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How to Become a Programmer

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As a programmer, you essentially learn to manipulate electronics through speaking its language. Many different programming languages exist, but if you want to be a truly effective programmer, you will become proficient in more than one. Once you are ready to start work, you can design games, make computer programs or even work on hardware. Becoming a programmer is not easy; it takes a lot of education and training before you can find a decent-paying programming position.

Research all aspects of programming to decide which one you would like to pursue. Programming is a career with a wide variety of options, so you cannot get the specialized training you will need if you have no idea what you want to do. Research business, scientific, engineering, software and hardware programming positions. You will also learn about the basic concepts of each in introductory programming courses, but it is helpful to have an idea what you want before starting classes.

Read programming books. Thousands are available touching on every area of programming, coding and systems. To be a programmer, you will have to know code — something you can pick up from a book at your own pace. If you begin reading and doing some basic programming ahead of time, you will have a head start before classes begin.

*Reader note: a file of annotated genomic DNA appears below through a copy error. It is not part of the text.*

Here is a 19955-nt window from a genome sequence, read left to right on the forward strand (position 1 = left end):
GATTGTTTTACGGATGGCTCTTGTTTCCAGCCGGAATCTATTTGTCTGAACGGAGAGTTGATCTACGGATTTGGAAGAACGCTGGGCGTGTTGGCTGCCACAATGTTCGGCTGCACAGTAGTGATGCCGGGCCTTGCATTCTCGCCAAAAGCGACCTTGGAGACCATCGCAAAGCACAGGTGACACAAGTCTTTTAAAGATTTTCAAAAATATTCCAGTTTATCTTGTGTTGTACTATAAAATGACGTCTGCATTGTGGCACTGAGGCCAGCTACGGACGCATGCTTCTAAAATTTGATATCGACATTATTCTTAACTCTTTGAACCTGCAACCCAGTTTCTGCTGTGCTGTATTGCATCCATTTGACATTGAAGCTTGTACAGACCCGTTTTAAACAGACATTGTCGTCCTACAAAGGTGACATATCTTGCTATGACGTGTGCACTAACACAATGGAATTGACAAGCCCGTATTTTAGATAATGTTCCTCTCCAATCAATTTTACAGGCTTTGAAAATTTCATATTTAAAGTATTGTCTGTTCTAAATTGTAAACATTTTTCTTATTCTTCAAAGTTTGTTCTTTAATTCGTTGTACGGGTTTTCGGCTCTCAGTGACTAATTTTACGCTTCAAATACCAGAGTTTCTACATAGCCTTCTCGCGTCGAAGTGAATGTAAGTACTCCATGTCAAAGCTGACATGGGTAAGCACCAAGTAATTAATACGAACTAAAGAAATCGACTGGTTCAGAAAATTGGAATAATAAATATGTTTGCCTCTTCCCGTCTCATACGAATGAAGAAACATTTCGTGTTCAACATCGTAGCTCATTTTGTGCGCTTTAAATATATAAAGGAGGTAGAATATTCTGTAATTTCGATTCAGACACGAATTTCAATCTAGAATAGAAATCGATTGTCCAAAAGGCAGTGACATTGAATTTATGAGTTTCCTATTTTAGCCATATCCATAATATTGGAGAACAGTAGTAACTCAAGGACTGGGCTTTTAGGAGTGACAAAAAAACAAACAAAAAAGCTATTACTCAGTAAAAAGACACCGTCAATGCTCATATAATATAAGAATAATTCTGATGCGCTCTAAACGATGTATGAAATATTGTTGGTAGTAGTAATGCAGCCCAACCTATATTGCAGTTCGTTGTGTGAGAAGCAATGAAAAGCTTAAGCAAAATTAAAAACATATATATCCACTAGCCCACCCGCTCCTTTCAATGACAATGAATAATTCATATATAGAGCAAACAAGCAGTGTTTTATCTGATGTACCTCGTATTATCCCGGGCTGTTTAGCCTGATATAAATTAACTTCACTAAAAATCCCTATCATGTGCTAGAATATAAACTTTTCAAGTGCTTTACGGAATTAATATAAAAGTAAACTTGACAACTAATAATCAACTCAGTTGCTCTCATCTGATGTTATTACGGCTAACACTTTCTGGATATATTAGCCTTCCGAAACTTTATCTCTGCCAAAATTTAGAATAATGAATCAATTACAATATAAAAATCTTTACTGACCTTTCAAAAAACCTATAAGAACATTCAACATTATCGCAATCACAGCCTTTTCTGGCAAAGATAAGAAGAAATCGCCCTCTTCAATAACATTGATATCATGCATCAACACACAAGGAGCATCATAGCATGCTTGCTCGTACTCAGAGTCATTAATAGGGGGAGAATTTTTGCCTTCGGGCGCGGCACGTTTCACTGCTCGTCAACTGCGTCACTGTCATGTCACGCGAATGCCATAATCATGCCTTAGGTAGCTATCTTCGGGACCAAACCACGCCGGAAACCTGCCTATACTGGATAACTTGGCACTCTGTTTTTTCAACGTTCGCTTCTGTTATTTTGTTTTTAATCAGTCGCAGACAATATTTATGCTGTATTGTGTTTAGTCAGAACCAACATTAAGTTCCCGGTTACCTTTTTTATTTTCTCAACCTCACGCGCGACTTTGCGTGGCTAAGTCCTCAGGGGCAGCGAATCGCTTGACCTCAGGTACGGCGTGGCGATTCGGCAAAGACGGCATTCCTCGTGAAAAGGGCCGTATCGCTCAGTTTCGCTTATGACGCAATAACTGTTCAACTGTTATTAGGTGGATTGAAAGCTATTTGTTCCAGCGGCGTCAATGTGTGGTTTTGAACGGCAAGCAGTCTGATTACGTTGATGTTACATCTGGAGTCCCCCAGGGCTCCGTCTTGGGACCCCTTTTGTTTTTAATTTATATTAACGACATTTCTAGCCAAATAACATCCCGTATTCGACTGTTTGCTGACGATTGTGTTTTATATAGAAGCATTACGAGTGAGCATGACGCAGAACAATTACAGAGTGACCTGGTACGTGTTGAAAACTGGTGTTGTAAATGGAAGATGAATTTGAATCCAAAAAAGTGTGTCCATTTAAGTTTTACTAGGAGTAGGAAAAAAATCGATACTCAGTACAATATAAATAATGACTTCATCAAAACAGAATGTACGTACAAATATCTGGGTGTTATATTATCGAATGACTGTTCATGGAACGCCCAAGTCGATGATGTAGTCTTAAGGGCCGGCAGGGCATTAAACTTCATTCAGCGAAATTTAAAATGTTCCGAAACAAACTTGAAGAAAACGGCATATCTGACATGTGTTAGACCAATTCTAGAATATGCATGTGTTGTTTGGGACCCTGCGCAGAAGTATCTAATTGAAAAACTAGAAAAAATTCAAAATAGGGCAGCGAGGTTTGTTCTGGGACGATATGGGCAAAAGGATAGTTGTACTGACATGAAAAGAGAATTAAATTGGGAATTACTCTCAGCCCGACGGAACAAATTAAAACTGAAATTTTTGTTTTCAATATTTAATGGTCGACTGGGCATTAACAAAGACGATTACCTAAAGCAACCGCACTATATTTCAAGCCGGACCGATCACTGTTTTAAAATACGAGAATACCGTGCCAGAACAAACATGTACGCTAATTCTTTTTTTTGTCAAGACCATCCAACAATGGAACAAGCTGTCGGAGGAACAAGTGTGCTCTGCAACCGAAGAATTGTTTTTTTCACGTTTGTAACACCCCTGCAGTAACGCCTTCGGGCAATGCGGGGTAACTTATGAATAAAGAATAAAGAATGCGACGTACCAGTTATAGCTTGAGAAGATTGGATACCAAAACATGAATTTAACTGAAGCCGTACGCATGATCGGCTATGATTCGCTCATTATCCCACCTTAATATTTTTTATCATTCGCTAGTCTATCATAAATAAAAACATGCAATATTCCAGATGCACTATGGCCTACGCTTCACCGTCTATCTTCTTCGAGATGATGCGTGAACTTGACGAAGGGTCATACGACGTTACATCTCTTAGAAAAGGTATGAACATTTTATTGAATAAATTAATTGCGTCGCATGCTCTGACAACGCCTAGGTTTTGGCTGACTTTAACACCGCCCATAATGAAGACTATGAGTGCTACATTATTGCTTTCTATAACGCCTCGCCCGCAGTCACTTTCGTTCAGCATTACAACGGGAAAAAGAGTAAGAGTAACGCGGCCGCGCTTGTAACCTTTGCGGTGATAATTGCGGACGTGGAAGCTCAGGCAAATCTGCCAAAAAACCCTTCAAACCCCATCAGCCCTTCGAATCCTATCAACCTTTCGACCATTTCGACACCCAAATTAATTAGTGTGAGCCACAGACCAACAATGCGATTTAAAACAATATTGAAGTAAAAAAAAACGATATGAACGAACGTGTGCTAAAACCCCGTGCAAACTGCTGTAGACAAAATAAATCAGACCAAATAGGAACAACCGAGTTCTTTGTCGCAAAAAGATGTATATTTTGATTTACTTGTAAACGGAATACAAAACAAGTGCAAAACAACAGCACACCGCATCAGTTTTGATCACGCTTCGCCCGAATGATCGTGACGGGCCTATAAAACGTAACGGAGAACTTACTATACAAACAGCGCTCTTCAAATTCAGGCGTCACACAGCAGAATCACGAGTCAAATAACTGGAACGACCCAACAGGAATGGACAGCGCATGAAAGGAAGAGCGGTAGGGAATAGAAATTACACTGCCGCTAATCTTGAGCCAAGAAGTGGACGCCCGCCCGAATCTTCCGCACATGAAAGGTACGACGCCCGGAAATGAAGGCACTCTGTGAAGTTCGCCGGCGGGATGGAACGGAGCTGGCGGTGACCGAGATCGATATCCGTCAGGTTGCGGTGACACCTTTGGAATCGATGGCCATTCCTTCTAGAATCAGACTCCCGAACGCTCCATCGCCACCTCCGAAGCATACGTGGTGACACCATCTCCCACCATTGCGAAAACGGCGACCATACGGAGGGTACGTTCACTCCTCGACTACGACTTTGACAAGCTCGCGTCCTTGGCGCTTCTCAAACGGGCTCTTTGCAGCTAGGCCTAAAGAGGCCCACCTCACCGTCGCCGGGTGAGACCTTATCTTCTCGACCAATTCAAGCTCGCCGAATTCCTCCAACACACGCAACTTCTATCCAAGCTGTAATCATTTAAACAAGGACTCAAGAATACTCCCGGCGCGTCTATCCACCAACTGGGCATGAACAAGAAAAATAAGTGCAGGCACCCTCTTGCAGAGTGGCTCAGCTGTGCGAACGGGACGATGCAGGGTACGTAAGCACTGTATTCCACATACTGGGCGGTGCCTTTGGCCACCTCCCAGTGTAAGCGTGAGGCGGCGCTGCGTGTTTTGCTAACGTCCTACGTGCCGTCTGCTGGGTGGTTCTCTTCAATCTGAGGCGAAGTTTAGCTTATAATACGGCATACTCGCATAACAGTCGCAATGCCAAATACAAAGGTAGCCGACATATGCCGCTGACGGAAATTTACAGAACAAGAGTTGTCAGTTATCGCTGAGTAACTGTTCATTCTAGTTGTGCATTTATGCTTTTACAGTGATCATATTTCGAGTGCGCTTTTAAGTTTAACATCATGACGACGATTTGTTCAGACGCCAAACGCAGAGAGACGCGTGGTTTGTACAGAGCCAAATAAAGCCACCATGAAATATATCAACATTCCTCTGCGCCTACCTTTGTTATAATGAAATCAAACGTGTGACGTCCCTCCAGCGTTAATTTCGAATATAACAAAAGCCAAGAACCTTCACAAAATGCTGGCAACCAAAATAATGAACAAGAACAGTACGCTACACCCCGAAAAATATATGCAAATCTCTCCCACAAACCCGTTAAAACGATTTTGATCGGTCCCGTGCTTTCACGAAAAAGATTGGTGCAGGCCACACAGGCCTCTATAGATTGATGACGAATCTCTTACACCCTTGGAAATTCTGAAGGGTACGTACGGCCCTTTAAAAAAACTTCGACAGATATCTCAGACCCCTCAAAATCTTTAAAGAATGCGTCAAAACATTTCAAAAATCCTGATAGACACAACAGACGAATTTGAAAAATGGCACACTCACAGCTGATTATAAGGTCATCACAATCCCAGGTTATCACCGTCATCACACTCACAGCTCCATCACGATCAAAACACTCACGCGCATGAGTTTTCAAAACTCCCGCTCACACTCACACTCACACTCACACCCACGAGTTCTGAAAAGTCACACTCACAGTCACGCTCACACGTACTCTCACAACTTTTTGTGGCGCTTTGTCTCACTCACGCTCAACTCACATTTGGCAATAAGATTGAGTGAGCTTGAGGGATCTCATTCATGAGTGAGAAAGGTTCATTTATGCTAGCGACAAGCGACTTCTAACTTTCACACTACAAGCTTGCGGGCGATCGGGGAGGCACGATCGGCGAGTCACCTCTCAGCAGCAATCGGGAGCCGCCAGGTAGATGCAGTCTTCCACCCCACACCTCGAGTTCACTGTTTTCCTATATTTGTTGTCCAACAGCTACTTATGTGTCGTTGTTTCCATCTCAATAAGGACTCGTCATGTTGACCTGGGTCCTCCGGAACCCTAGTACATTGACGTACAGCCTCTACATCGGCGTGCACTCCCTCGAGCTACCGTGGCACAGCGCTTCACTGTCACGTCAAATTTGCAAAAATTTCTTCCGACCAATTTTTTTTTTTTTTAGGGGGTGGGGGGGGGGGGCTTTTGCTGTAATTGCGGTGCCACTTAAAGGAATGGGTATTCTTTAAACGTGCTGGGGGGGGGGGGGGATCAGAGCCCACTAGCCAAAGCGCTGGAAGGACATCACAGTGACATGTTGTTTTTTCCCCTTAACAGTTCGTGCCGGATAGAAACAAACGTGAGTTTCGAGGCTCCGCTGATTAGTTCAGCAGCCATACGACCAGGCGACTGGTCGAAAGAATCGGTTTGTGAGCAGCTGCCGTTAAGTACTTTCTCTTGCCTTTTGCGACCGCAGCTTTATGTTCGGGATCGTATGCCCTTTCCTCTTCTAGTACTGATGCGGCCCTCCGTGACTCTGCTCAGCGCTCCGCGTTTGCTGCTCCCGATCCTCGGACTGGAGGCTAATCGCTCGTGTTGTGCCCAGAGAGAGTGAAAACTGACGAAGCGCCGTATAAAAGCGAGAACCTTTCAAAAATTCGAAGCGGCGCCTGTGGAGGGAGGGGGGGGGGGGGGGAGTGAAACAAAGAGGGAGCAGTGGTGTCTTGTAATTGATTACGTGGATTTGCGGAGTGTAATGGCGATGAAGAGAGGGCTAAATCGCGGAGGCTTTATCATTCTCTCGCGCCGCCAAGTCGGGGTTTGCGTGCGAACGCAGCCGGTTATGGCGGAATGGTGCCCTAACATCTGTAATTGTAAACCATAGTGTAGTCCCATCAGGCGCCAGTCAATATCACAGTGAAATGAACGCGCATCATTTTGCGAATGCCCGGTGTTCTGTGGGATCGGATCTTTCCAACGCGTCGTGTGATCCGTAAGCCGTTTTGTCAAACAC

Attend classes and work toward a degree in computer science, software engineering, information systems, engineering or mathematics. Supplement programming courses with additional classes that will help supplement your knowledge of computers and programming languages like CSS, Perl and Java.

Find an apprenticeship or internship with a programmer who writes code and is willing to guide you in learning to write programs from inception. Working with an experienced programmer can help augment your education. Education is important, of course, but knowing how coding and programming exist in a real business can help you learn to apply your skills.

Find entry level jobs in programming and start from the ground up, though the salary may be unimpressive. You may also have to take supplementary courses to stay current in new programming applications and languages.

About the Author

Melly Parker has been writing since 2007, focusing on health, business, technology and home improvement. She has also worked as a teacher and a bioassay laboratory technician. Parker now serves as a marketing specialist at one of the largest mobile app developers in the world. She holds a Master of Science in English.

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